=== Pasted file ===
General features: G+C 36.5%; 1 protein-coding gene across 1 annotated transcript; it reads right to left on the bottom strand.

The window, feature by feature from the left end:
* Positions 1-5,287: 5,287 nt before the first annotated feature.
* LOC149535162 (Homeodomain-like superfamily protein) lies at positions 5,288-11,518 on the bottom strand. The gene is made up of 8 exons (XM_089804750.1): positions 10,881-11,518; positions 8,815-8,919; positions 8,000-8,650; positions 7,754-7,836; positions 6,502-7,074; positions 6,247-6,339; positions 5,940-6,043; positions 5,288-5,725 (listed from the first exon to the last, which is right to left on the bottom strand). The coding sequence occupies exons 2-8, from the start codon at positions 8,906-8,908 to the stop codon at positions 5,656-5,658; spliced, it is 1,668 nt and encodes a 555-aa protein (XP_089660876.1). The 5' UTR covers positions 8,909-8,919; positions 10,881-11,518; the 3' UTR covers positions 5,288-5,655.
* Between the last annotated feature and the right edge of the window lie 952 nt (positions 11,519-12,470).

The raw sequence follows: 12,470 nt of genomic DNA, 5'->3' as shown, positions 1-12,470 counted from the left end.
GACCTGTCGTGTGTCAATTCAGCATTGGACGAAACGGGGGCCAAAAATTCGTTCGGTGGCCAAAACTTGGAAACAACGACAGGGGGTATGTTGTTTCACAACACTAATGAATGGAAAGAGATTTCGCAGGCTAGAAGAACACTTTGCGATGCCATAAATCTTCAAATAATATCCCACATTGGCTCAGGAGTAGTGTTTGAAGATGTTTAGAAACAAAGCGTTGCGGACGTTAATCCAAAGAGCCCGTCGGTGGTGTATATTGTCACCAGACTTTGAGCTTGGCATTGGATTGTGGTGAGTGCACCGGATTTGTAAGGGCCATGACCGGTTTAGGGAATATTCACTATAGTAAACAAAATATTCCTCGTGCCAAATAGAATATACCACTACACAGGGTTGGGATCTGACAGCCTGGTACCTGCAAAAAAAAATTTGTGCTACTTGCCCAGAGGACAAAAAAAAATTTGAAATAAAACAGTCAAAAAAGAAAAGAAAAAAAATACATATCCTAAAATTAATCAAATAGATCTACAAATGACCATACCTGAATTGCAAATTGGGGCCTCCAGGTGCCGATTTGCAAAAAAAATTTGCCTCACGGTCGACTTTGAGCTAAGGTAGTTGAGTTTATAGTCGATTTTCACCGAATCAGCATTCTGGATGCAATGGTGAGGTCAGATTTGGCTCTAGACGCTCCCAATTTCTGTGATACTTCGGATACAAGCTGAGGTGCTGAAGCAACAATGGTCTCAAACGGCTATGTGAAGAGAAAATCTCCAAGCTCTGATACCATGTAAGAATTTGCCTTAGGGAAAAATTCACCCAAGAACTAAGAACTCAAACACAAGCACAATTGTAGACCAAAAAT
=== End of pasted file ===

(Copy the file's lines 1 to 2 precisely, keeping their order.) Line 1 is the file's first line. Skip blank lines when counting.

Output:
General features: G+C 36.5%; 1 protein-coding gene across 1 annotated transcript; it reads right to left on the bottom strand.

The window, feature by feature from the left end: